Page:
Prevalence-based analyses are also limited by the precision of the PAR, which is based on epidemiologic estimates of the relation between obesity and a disease. If researchers use poor-quality data to estimate a PAR, or use data that has not adequately controlled for other factors that can affect disease risk, the accuracy of the PAR, and in turn the cost estimate, will suffer. (5)

Incidence-Based Cost Estimate Methods

Incidence-based approaches offer an alternative to prevalence-based approaches. An incidence-based approach follows individuals in a study population, records their healthcare expenses over time, and compares the expenses of obese individuals with those of their normal-weight counterparts.

One advantage of this approach over the prevalence-based approach is that it allows for greater statistical adjustment for obesity-related and competing causes of healthcare expenditures. (1) Unfortunately, such studies are data intensive, meaning few have been done. (4) A recent systematic review identified only five individual-level studies in the U.S. that followed people over time (that is, were longitudinal), and that used the incidence-based approach to examine the economic burden of obesity. (1)

One limitation of the incidence-based approach is that studies can rarely follow subjects long enough to determine lifetime costs of obesity. That’s why some investigators have used simulation methods to project future disease incidence and costs as a function of current disease risk profiles. (4) Most of the incidence-based studies to date have not modeled future weight gain but instead have held weight constant from baseline. Given that weight gain throughout adulthood can be substantial, these estimates are conservative. (4)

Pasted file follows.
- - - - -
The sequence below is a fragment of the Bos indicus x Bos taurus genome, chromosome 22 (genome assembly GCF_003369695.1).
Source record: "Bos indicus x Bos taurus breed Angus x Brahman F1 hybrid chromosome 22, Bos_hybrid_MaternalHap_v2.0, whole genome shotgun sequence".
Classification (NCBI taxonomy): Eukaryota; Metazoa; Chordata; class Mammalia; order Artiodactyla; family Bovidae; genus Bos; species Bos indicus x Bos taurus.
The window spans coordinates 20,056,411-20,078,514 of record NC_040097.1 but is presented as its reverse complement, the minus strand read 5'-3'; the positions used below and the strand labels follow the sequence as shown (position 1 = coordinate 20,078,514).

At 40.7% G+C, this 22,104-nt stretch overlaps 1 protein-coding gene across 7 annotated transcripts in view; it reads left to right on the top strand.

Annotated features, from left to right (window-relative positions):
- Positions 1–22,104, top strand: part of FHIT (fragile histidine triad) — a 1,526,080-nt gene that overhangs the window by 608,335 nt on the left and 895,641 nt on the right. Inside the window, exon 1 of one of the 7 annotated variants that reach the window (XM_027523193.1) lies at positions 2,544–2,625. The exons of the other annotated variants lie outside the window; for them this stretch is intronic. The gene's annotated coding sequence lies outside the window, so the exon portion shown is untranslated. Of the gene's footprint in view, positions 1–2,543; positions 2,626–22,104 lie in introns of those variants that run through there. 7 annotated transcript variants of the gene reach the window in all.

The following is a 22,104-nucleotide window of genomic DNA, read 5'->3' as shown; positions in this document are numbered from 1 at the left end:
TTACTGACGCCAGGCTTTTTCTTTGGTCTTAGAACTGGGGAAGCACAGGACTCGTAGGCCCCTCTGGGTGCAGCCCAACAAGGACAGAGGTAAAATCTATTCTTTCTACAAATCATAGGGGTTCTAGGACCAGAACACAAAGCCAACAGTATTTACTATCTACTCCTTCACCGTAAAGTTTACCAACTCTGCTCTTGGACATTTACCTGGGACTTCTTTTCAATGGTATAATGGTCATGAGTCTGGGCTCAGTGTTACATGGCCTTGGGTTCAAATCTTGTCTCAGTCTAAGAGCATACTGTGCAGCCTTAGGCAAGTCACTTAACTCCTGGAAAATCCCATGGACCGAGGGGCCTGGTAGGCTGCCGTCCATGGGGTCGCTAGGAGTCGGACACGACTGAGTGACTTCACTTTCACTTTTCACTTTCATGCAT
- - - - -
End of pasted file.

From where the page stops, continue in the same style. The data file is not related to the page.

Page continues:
References

1. Withrow D, Alter DA. The economic burden of obesity worldwide: a systematic review of the direct costs of obesity. Obes Rev. 2010. DOI: 10.1111/j.1467-789X.2009.00712.x.

2. Finkelstein EA, Trogdon JG, Cohen JW, Dietz W. Annual medical spending attributable to obesity: payer- and service-specific estimates. Health Aff (Millwood). 2009; 28:w822–31.

3. Colditz GA. Economic costs of obesity. Am J Clin Nutr. 1992; 55:503S–507S.

4. Colditz GW, Wang, YC. Economic costs of obesity. In: Hu F, Obesity Epidemiology. New York: Oxford University Press, Inc., 2008.

5. Trogdon JG, Finkelstein EA, Hylands T, Dellea PS, Kamal-Bahl SJ. Indirect costs of obesity: a review of the current literature. Obes Rev. 2008; 9:489–500.

1. Withrow D, Alter DA. The economic burden of obesity worldwide: a systematic review of the direct costs of obesity. Obes Rev. 2010. DOI: 10.1111/j.1467-789X.2009.00712.x.

2. Finkelstein EA, Trogdon JG, Cohen JW, Dietz W. Annual medical spending attributable to obesity: payer- and service-specific estimates. Health Aff (Millwood). 2009; 28:w822–31.

3. Colditz GA. Economic costs of obesity. Am J Clin Nutr. 1992; 55:503S–507S.

4. Colditz GW, Wang, YC. Economic costs of obesity. In: Hu F, Obesity Epidemiology. New York: Oxford University Press, Inc., 2008.

5. Trogdon JG, Finkelstein EA, Hylands T, Dellea PS, Kamal-Bahl SJ. Indirect costs of obesity: a review of the current literature. Obes Rev. 2008; 9:489–500.

6. Cawley J, Meyerhoefer C. The medical care costs of obesity: an instrumental variables approach. Working paper 16467. Cambridge, MA, USA: National Bureau of Economic Research, 2010.